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Density is defined as the amount of mass per volume, and is usually given in grams per cubic centimeter (g/cm3). By definition, water has a density of 1 g/cm3; most rocks and minerals have densities from 2-3 g/cm3. Air has effectively/essentially zero density.

The upper portion of most soils is a mixture of living and dead organic material mixed with minerals (crystalline solids, like salt or quartz) and small particles of rock. Soil also contains variable amounts of water and air residing in small holes and pockets, often referred to as pores. The upper portion of soils are often highly aerated and fluffy, containing a high percentage of pore space (a high porosity), and therefore typically have very low bulk densities. Bulk density refers to the density of the soil as a whole, including both the particulate matter and the pore space.

Soil density was measured before and after logging of a mature conifer forest in the foothills of the Cascade Mountains in Washington State (Purser 1988). The sample area was relatively small, confined to one (eventual) clearcut, hence the soil conditions and types were relatively uniform across the sampling area. Only the upper portion of the soil was sampled. Soils sampled before logging show a wide range of values (one order of magnitude), with very low values dominating, as is apparent in the bar chart. A low bulk density implies high porosity and/or high organic content. The distribution of measurements is skew symmetric, not Gaussian/normal. A question for the students; why is that?

Measurements of soil density before and after logging might be able to assess the impact of logging on soil structure and porosity. One could postulate that logging operations might compact soil, due to the weight of heavy machinery, dragging ("skidding") of heavy logs, and/or compaction by direct rainfall impact on the clearcut ground. Compacted soil may hinder natural or artificial reseeding of the clearcut (compacted soils might lack proper aeration), and may increase runoff from the clearcut by lessening infiltration (rainwater can't penetrate compacted soils). Clearcutting is often blamed for increasing the severity of floods, as the trees no longer modulate rainfall, and the soil loses its absorptive capacity.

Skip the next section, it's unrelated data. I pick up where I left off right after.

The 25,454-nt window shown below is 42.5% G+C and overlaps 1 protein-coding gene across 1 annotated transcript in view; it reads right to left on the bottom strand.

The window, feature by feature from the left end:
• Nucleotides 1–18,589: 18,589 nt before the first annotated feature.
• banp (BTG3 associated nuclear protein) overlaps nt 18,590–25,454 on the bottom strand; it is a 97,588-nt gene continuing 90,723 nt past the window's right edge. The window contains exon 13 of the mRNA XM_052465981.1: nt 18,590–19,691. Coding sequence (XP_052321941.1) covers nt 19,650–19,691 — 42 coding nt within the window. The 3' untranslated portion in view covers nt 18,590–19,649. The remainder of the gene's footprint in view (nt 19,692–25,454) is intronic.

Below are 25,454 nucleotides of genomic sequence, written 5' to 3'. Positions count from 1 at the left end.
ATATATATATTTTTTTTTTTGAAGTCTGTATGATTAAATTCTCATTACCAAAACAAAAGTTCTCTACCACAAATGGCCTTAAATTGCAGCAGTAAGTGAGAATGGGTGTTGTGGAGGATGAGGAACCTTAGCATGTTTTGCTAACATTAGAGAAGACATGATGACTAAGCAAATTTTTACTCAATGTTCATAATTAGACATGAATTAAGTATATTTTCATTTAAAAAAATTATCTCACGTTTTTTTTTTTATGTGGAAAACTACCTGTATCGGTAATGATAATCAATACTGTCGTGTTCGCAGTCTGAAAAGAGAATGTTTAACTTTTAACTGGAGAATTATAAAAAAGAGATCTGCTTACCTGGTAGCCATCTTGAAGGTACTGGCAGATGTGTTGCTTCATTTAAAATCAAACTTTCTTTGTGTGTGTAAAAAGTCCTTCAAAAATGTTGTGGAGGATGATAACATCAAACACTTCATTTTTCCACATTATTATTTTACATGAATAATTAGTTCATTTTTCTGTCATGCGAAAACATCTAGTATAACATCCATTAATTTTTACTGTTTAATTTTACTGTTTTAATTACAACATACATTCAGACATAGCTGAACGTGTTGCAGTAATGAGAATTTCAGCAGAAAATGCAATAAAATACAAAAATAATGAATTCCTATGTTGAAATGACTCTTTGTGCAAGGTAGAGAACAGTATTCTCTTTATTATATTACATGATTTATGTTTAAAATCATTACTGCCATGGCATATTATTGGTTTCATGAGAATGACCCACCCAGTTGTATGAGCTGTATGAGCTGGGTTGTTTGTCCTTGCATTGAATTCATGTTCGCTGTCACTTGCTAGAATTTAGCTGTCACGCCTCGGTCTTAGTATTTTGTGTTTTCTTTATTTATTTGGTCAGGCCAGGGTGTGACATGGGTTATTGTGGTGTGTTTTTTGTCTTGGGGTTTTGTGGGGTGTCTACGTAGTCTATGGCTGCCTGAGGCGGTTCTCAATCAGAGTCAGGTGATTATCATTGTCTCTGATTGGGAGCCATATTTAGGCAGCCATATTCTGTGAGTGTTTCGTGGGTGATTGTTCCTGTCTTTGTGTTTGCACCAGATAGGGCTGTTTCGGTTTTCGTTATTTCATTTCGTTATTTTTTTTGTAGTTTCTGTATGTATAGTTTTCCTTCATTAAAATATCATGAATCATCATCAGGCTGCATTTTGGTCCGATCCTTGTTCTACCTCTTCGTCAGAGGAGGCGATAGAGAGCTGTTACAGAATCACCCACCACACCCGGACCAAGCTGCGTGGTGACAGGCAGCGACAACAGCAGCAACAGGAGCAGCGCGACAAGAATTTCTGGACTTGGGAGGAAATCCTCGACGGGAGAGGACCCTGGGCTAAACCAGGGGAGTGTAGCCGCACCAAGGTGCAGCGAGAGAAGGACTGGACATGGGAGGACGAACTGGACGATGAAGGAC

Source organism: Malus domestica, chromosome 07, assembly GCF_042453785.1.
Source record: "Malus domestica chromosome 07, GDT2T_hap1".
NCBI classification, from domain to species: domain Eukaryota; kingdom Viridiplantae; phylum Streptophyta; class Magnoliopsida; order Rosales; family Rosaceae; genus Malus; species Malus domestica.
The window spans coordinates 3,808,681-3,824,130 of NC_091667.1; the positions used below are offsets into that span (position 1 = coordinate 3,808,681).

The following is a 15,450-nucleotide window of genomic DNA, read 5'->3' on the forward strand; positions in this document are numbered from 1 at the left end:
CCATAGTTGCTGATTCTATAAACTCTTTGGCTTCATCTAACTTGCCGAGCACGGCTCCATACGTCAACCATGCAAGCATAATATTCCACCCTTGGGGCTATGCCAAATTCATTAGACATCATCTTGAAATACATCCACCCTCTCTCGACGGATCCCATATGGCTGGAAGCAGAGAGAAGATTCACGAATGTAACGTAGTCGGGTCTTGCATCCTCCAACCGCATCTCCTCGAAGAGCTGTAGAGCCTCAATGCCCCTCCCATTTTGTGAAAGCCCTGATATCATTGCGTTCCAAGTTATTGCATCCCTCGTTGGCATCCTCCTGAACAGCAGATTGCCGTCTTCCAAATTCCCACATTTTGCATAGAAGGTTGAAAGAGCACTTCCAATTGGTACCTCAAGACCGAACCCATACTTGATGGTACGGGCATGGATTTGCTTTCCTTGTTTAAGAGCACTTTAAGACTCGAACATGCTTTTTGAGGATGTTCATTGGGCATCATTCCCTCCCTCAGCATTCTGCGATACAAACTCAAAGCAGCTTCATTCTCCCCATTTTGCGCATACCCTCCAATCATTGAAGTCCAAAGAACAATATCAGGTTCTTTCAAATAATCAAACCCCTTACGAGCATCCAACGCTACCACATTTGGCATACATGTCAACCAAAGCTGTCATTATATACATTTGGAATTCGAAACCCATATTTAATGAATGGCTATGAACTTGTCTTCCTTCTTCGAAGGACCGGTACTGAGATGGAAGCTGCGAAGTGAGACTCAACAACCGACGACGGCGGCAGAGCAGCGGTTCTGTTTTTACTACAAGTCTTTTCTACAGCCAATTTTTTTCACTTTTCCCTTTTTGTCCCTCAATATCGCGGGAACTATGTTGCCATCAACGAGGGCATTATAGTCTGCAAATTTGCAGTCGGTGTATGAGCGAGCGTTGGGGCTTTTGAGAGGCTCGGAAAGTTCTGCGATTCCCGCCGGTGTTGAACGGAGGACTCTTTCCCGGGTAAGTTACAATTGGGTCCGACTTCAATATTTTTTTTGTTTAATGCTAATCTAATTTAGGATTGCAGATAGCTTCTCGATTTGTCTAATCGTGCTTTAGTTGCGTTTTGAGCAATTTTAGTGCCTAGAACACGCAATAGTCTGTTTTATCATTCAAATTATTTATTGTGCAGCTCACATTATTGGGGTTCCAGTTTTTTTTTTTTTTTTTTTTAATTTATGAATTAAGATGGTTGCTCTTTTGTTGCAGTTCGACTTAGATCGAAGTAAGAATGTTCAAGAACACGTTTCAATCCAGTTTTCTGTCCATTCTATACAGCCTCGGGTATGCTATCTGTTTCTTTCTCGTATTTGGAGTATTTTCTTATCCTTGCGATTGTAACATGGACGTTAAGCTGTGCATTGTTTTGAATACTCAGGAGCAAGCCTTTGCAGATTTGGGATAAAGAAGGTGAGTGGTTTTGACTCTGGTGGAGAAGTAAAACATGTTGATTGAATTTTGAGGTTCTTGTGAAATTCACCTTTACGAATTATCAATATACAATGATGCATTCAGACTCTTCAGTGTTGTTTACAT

Students can evaluate these premises by looking at the before-and-after range of values, the means, and/or the shape of the bar graphs. Though the ranges of densities are similar before and after logging, the means are different, and some higher values of bulk density (>1 g/cm3) are recorded. Students can also determine whether the means are statistically different and at what confidence level.

Reference: Purser, M. D. (1988), The Impact of Clearcut Logging with High-Lead Yarding on Spatial Distribution and Variability of Infiltration Capacities on a Forest Hillslope; M. S. Thesis, University of Washington, 127 pp.

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 Source: The Impact of Clearcut Logging with High-Lead Yarding On a Forest Hillslope Pre-logging bulk densities (g/cm^3) Post-logging bulk densities (g/cm^3) 0.265 0.848 0.337 0.157 0.144 0.344 0.452 0.598 0.149 0.378 0.523 0.653 0.101 0.196 0.462 0.393 0.117 1.019 0.100 1.090 0.129 0.701 0.164 0.280 0.639 0.608 0.173 0.145 0.498 0.781 0.114 0.341 0.772 1.097 0.213 1.040 0.125 0.956 0.948 0.852 0.162 0.826 0.187 1.130 0.640 0.608 0.471 0.557 0.186 0.783 0.186 0.899 0.672 0.870 0.642 0.956 0.154 1.144 0.932 1.051 0.580 0.773 0.197 0.895 0.811 0.559 0.728 1.112 0.642 0.756 1.089 mean 0.371 0.733 st dev 0.266 0.294
 pre post Bin Frequency Frequency 0-0.2 16 3 0.2-0.4 3 5 0.4-0.6 6 3 0.6-0.8 5 10 0.8-1.0 3 8 1.0-1.2 0 9

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